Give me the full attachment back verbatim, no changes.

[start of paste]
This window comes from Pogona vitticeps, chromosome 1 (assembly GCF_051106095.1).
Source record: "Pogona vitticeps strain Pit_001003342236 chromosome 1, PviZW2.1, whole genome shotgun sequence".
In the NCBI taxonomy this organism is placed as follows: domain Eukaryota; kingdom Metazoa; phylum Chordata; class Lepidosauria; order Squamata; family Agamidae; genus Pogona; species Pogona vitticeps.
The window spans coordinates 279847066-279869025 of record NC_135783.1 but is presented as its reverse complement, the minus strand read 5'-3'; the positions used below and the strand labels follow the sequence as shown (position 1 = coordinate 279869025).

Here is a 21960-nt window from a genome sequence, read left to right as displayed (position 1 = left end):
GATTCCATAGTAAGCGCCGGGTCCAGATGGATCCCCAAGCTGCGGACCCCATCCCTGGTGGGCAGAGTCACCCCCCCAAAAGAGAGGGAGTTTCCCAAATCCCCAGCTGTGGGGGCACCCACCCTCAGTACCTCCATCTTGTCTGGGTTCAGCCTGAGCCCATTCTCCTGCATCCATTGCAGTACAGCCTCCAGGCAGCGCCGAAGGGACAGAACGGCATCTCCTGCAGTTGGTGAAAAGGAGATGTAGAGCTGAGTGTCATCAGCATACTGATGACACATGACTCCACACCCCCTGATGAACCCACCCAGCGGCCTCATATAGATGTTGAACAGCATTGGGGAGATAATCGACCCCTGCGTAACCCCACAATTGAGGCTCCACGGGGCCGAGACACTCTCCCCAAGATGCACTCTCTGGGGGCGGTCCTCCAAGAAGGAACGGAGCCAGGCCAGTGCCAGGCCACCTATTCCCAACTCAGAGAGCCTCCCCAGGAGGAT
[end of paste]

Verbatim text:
This window comes from Pogona vitticeps, chromosome 1 (assembly GCF_051106095.1).
Source record: "Pogona vitticeps strain Pit_001003342236 chromosome 1, PviZW2.1, whole genome shotgun sequence".
In the NCBI taxonomy this organism is placed as follows: domain Eukaryota; kingdom Metazoa; phylum Chordata; class Lepidosauria; order Squamata; family Agamidae; genus Pogona; species Pogona vitticeps.
The window spans coordinates 279847066-279869025 of record NC_135783.1 but is presented as its reverse complement, the minus strand read 5'-3'; the positions used below and the strand labels follow the sequence as shown (position 1 = coordinate 279869025).

Here is a 21960-nt window from a genome sequence, read left to right as displayed (position 1 = left end):
GATTCCATAGTAAGCGCCGGGTCCAGATGGATCCCCAAGCTGCGGACCCCATCCCTGGTGGGCAGAGTCACCCCCCCAAAAGAGAGGGAGTTTCCCAAATCCCCAGCTGTGGGGGCACCCACCCTCAGTACCTCCATCTTGTCTGGGTTCAGCCTGAGCCCATTCTCCTGCATCCATTGCAGTACAGCCTCCAGGCAGCGCCGAAGGGACAGAACGGCATCTCCTGCAGTTGGTGAAAAGGAGATGTAGAGCTGAGTGTCATCAGCATACTGATGACACATGACTCCACACCCCCTGATGAACCCACCCAGCGGCCTCATATAGATGTTGAACAGCATTGGGGAGATAATCGACCCCTGCGTAACCCCACAATTGAGGCTCCACGGGGCCGAGACACTCTCCCCAAGATGCACTCTCTGGGGGCGGTCCTCCAAGAAGGAACGGAGCCAGGCCAGTGCCAGGCCACCTATTCCCAACTCAGAGAGCCTCCCCAGGAGGAT